136 ELECTRICALCONTRACTOR | SEP. 16 | WWW.ECMAG.COM
bimetal hole saw, except the cutting edge
is coated with tungsten-carbide grains,
which is ideal for cutting more abrasive
materials such as ceramic tile, cement
board, lath and plaster, brick, cast iron
and cinder block,” Bentley said.
Matthew Lacroix, director of brand
marketing at Lenox, East Longmeadow,
Mass., discussed his company’s approach
to hole saws.
“Electricians use hole saws to cut wood
and metal,” he said. “For wood, they cut holes in framing lumber to run wires or PVC piping. Thin metal is cut for electrical
panel installations. Hole saws also are used to cut through
masonry siding to run wires through the side of a building into
a basement where the circuit breakers are contained. They can
cut through drywall or lumber to install overhead lighting.
“The top attributes for a quality hole saw are life [number of
cuts], durability [robustness, resistance to tooth loss], speed of
cut, cleanliness of cut and plug removal. Changes in hole saws
include high-speed steel-edge wire used for the tooth edge in
bimetal saws and growth in diamond grit edge hole saws for
tiles, countertops and more.
“Tooth design—tooth shape, set pattern, gullet depth—plays
a key role in how the saw performs. There are improvements
in life and cutting speed in wood and metal-cutting applications, and major advancements in plug removal. Bimetal hole
saws provide longer life and increased durability from bimetal
saws. Other major improvements include diamond hole saws,
wet and dry cutting, and quick-change arbors,” Lacroix said.
Lenox offers bimetal hole saws from 9/16- to 6 inches in diameter and carbide hole cutters from ¾- to 3 inches in diameter.
Ryan Rudzinski, product manager for Milwaukee Tool, said
not all hole saws are as similar as they appear.
“On the surface, hole saws may look alike, but when closely
viewed, differences begin to emerge,” he said. “Metallurgic and
manufacturing technology continues to advance in the power-tool accessory arena. Durability is key for users and critical to
get through a range of both soft and hard materials that come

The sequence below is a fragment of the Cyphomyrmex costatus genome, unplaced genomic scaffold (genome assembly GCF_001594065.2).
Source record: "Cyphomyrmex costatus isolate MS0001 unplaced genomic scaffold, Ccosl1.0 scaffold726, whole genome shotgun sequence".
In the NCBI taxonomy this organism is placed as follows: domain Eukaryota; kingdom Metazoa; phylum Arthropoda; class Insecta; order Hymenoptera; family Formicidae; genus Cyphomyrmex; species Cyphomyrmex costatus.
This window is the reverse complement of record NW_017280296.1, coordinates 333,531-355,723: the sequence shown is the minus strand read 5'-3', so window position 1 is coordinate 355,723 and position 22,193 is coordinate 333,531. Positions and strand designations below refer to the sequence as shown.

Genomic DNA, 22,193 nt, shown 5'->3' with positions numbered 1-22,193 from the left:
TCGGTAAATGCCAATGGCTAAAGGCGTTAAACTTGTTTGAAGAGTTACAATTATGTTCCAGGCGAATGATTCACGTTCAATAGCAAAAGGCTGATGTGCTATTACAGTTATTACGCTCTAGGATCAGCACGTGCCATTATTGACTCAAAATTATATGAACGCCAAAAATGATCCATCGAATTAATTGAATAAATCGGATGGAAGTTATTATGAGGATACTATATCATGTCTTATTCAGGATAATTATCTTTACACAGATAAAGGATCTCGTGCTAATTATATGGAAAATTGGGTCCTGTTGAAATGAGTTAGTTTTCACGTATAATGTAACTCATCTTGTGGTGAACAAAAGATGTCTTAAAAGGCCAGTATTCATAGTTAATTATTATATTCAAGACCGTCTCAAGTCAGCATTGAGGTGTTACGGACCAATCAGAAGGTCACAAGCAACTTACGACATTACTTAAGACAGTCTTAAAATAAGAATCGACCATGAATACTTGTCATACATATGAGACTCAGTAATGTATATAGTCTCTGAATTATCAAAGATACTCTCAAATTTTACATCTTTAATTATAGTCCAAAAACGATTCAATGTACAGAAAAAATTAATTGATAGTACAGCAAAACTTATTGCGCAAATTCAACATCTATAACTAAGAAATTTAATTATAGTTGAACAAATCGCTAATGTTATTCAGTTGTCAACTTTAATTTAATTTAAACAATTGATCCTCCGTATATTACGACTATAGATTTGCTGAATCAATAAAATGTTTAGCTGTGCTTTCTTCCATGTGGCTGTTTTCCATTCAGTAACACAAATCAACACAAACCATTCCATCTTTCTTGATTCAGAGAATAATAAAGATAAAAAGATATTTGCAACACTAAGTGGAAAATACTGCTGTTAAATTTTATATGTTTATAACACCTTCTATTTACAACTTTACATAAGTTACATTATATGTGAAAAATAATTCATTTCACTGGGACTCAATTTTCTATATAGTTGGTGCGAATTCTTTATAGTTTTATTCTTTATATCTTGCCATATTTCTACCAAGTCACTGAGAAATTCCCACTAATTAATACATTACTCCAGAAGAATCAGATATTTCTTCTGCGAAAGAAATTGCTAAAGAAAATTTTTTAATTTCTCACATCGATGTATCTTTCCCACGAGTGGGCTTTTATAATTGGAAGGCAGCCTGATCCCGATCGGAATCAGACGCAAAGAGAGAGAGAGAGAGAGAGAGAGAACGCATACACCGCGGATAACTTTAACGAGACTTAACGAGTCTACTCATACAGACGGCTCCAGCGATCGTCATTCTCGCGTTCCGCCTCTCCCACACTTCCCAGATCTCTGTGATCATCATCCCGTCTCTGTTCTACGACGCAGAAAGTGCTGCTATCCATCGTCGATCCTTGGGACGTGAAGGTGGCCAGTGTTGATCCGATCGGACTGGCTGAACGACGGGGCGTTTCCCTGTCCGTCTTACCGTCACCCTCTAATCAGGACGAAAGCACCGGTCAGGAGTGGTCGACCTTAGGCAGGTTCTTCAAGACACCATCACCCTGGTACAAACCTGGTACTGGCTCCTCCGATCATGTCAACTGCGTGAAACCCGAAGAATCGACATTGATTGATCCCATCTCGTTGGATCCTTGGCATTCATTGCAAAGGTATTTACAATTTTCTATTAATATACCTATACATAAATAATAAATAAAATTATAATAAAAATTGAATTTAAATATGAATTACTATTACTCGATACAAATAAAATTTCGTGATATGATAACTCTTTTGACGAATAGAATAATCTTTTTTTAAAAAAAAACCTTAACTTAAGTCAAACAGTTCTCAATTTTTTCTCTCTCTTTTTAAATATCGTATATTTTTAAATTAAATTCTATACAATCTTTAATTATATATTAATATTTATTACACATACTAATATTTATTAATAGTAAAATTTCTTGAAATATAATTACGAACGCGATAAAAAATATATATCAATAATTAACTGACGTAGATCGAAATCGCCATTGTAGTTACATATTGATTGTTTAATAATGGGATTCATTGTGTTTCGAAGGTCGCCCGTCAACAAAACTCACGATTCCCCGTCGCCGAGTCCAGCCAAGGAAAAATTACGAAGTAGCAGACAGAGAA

in a variety of thicknesses and accommodate different applications. Teeth need to stay on a hole saw while cutting in any of
these materials, allowing the user to complete each job.
“Impact drivers continue to grow in popularity among
electricians. Impact hole saws are designed for the speed and
torque of an impact driver, while also being versatile enough
to use in a regular drill. Milwaukee’s Shockwave impact hole
saws feature an 8-TPI design for quick, burr-free cuts, a stop
shoulder to prevent overdrilling and an ejection spring to
immediately remove the plug of material cut.
“It is important that arbors create secure connections that
result in quality holes with minimal cleanup. Many manu-
facturers promote [that] their arbors
are faster to change between sizes. But
because most users typically have a few
hole saw sizes during daily work, that
doesn’t really have an impact. More
important is how secure the arbor con-
nection is. The quality of the holes cut is
more important than how quickly the saw
can be changed out.
“Milwaukee offers a full range of hole
saws for the electrical market. Bimetal hole
saws are always a great choice because they can cut through a
complete range of materials, basically anything an electrician
would need to cut into on a job,” he said.
Tayler Brinson, product specialist at Southwire Tools, Carrollton, Ga., stressed the importance of reliability and longevity.
“Reliability and tool life are the most important considerations for hole saws,” he said.
Recent advancements in hole saws include quick-connect
“The primary sizes of hole saws used by electricians are
in the 2- to 7-inch range depending on applications,” Brinson
said. “Larger sizes usually are for installing recessed can lights,
and sizes like the 2-inch saws are used for feeders. Southwire
Tools offers bimetal hole saws, carbide-tipped hole saws and
an adjustable hole saw. Bimetal holes saws cut steel, aluminum,
brass, wood and plastic. Carbide-tipped hole cutters cut metals
and stainless steel.”
GRI FF I N, a construction and tools writer from Oklahoma City, can be
Southwire Tools’ bimetal
hole saws and arbors
Milwaukee Hole Dozer hole saw